Car Wars: The Battle for Automotive Tech
And so it has begun.
With the announcement late last week by BMW, Intel, and Mobileye of a new reference platform for autonomous cars—expected to be available in model year 2021 vehicles—the battle lines are being drawn for what promises to be one of the most interesting tech industry developments in the next several years.
On the one side, you have tech giants Apple and Google, who also happen to be the two most valuable companies in the world. Either in secret or openly, they’re working to create automotive platforms and possibly even cars themselves, leveraging their software and user experience expertise. On the other, you have the automakers, several of whom used to be among the list of the world’s largest companies. As a group, they are painfully aware of how critical technology has become in the car purchasing process, yet extremely concerned about how the partnerships they need to match these new requirements could lead to a loss of control, or at least, a major decline in customer influence.
In the middle, you have a range of the most important and/or most innovative semiconductor companies—names like Intel, nVidia, Qualcomm, and ARM—hungry for a new growth market and eager to cash in on what many expect to be one of strongest segments of the tech hardware economy for the next decade.
Topping off this tasty automotive tech sandwich are some of the first widespread deployments of cutting edge technologies like deep learning, neural networks, artificial intelligence and advanced connectivity technologies (think 5G), all of which are necessary to make the promise of truly autonomous cars a reality.
Toss in the disruptive business model innovations of ride-sharing companies like Uber and Lyft and things start to get even more interesting. Add in the political and regulatory intrigue bound to impact the market as the result of the unfortunate first accidental death of a driver using an autonomous driving feature on a Tesla Model S, and it’s not hard to imagine the screenplay of a movie thriller nearly writing itself.
From a platform and technology perspective, this is a battle that will have several different fronts. The two main campaigns will likely focus on a car’s infotainment system and its autonomous driving capabilities. The truth is, cars have grown into enormously complex devices (see this recent column I wrote for USAToday for more), but these two separate systems are seen as the crown jewels of automotive tech.[pullquote]The two main campaigns will likely focus on a car’s infotainment system and its autonomous driving capabilities.”[/pullquote]
While infotainment used to essentially mean the car radio and navigation system, it has blossomed into the car’s entire interface. Everything from the car’s internal app platform to heads-up displays, interactive gauges, comfort controls, driving assistance features and more, are shown to the car’s occupants through the various displays and components that make up today’s advanced infotainment systems.
At the moment, Apple’s CarPlay and Google’s Android Auto are staking out a portion of the infotainment software experience, although not all of its expanded reach. For obvious reasons, carmakers have been reticent to give over the entire user experience to the tech giants.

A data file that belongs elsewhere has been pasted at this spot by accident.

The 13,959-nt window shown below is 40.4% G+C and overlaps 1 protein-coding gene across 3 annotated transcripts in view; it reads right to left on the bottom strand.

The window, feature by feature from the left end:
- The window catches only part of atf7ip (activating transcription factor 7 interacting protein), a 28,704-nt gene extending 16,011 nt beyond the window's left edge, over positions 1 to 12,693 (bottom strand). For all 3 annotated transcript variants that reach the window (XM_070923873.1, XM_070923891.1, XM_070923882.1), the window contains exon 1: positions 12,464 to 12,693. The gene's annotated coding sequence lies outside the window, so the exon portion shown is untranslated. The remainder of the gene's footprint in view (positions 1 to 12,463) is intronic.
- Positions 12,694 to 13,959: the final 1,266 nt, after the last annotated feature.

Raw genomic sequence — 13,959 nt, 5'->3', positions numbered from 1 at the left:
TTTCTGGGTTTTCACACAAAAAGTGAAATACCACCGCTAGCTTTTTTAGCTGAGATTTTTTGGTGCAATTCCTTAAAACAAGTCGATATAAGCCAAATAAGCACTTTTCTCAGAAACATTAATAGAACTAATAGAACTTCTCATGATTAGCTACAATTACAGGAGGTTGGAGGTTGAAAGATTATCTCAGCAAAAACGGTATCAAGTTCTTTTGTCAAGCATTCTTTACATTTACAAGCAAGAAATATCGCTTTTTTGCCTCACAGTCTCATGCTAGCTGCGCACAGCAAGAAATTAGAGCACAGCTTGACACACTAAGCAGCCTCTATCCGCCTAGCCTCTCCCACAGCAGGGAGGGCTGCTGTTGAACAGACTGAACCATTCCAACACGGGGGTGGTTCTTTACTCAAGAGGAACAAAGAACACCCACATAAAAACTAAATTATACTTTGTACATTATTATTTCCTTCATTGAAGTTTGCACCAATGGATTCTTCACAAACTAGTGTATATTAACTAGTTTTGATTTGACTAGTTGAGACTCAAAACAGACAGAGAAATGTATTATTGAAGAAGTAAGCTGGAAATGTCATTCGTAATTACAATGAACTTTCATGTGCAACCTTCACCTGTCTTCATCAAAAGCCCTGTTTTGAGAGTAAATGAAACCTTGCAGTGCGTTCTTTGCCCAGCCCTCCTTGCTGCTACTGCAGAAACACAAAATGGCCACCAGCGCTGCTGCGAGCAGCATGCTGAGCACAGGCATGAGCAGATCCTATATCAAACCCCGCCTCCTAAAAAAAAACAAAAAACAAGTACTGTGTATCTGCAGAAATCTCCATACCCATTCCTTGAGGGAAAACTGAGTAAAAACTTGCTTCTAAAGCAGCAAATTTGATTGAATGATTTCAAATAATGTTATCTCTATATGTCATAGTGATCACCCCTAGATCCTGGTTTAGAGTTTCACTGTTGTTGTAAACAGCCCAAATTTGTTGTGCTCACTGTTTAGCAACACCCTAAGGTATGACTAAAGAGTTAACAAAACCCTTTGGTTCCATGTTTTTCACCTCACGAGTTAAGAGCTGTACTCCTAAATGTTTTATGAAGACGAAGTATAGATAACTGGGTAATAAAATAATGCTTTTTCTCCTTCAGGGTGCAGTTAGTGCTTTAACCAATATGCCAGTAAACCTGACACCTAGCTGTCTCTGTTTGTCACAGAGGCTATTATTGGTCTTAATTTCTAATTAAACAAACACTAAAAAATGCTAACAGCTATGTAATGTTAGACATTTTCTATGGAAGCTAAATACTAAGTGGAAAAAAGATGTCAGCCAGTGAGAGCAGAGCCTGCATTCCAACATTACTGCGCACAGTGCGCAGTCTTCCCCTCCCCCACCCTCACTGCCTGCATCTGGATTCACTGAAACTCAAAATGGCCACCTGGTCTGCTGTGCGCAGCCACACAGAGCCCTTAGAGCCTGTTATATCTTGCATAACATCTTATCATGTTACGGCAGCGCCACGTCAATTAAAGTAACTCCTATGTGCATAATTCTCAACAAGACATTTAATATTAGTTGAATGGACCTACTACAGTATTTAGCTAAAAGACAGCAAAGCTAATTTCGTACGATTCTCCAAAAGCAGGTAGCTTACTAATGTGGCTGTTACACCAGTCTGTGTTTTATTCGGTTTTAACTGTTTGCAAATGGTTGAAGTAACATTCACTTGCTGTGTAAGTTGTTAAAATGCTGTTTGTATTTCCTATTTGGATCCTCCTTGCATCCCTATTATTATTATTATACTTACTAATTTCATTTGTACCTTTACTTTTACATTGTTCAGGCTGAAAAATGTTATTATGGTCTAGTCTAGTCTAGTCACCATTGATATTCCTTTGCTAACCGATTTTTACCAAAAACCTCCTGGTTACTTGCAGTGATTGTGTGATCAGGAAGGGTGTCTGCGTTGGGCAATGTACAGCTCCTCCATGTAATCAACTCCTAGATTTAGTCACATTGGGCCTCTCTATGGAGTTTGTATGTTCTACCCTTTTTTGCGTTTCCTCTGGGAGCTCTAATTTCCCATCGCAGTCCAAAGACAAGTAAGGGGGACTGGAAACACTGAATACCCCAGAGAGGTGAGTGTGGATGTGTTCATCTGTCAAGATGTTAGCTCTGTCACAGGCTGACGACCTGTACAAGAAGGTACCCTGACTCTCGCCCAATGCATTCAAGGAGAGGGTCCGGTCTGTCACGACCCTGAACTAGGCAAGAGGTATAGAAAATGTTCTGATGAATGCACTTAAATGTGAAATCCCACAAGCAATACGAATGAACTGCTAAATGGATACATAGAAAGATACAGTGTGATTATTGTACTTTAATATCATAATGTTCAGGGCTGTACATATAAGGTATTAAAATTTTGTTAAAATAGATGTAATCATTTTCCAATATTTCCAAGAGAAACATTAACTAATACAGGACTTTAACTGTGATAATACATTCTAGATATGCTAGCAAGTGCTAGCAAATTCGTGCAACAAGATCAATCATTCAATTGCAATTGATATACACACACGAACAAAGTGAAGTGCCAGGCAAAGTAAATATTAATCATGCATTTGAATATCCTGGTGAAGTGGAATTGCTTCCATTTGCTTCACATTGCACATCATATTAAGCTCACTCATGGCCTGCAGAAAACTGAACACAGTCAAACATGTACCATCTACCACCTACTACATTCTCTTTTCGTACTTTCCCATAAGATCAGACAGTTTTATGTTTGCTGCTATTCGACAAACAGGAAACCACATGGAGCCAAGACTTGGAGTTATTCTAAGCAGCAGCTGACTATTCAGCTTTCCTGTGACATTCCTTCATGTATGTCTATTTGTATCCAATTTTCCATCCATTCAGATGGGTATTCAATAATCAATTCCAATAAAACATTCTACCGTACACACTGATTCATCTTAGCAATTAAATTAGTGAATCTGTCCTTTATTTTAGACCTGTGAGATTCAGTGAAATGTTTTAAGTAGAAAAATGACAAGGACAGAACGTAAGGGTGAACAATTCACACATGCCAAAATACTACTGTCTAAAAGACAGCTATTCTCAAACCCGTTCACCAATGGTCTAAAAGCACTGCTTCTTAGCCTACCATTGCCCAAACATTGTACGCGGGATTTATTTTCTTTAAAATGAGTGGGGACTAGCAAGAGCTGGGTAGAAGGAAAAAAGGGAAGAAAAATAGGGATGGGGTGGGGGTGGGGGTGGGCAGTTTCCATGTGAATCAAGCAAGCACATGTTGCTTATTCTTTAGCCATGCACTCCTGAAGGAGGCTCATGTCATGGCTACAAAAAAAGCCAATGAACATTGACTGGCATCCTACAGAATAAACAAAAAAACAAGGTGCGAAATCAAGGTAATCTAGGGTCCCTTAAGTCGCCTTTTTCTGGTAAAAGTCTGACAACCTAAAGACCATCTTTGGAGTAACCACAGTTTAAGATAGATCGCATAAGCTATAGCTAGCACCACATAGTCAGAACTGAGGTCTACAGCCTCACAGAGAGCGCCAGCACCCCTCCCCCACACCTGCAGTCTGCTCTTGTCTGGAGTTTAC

Underneath the hood of the infotainment system, companies like nVidia, Qualcomm, Intel, and ARM licensees such as Renesas, STMicro, and TI have all provided semiconductor components that are driving the infotainment experience. Given the increasingly visual nature of these elements, expect to see a lot more discussion around car-based graphics.
The autonomous driving capabilities are being handled through a combination of different elements, some of which are on the car and some of which are expected to be delivered via the cloud. Last week’s BMW, Intel, Mobileye announcement for example, leverages the sensor fusion and machine vision experience from Mobileye on the car, while also using local Intel CPUs and a connection to an Intel-driven cloud computing resource running deep learning and neural network applications.
Nvidia has also been prominent in moving forward with distributed computing autonomous driving experiences. The company has debuted its DrivePX2 platform for doing the on-car computing and inferencing for driver assistance and autonomous drive applications, while also talking about its cloud-based, GPU-driven neural network efforts.
In addition to these two main systems, there are a number of other critical elements, some of which provide links between them. Notably, the communications capabilities of today’s cars is about to surpass any device we own. Qualcomm, for example, just debuted a new upgradeable automotive communications platform that incorporates radios for 4G, WiFi, Bluetooth and DSRC, a technology expected to be used for future vehicle-to-vehicle communications. Connectivity is critical for both infotainment and autonomous driving (as well as things like over-the-air software upgrades and much more), so expect to see some increased competition here as well.
Despite all these recent developments, it will likely be the end of the decade before we really know how the car wars play themselves out. In the meantime, it’s going to be one of the most epic battlegrounds for both new world and old world businesses the market has seen in quite some time. Who knows? It could end up being the technological stuff of legend.